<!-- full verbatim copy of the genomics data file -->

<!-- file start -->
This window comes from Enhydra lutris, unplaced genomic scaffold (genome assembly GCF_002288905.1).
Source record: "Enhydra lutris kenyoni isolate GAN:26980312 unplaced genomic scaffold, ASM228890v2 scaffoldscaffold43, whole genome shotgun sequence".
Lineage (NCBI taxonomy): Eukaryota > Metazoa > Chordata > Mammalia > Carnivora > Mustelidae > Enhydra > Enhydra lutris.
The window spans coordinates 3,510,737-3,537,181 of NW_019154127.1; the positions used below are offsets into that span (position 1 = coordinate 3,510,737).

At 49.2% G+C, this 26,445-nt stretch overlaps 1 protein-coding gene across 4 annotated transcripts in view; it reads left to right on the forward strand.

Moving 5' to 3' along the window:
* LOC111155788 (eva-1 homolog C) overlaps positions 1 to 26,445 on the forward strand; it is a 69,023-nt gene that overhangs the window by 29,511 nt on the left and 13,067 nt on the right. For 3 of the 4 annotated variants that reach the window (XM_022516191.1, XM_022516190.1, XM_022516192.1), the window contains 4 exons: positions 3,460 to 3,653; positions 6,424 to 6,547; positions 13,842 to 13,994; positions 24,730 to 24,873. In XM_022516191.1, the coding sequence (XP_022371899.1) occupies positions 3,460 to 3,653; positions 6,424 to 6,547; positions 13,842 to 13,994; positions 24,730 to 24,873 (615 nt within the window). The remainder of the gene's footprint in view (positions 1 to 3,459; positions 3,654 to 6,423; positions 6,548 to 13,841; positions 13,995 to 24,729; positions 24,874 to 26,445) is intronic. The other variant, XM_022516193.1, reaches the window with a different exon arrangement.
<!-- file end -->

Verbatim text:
This window comes from Enhydra lutris, unplaced genomic scaffold (genome assembly GCF_002288905.1).
Source record: "Enhydra lutris kenyoni isolate GAN:26980312 unplaced genomic scaffold, ASM228890v2 scaffoldscaffold43, whole genome shotgun sequence".
Lineage (NCBI taxonomy): Eukaryota > Metazoa > Chordata > Mammalia > Carnivora > Mustelidae > Enhydra > Enhydra lutris.
The window spans coordinates 3,510,737-3,537,181 of NW_019154127.1; the positions used below are offsets into that span (position 1 = coordinate 3,510,737).

At 49.2% G+C, this 26,445-nt stretch overlaps 1 protein-coding gene across 4 annotated transcripts in view; it reads left to right on the forward strand.

Moving 5' to 3' along the window:
* LOC111155788 (eva-1 homolog C) overlaps positions 1 to 26,445 on the forward strand; it is a 69,023-nt gene that overhangs the window by 29,511 nt on the left and 13,067 nt on the right. For 3 of the 4 annotated variants that reach the window (XM_022516191.1, XM_022516190.1, XM_022516192.1), the window contains 4 exons: positions 3,460 to 3,653; positions 6,424 to 6,547; positions 13,842 to 13,994; positions 24,730 to 24,873. In XM_022516191.1, the coding sequence (XP_022371899.1) occupies positions 3,460 to 3,653; positions 6,424 to 6,547; positions 13,842 to 13,994; positions 24,730 to 24,873 (615 nt within the window). The remainder of the gene's footprint in view (positions 1 to 3,459; positions 3,654 to 6,423; positions 6,548 to 13,841; positions 13,995 to 24,729; positions 24,874 to 26,445) is intronic. The other variant, XM_022516193.1, reaches the window with a different exon arrangement.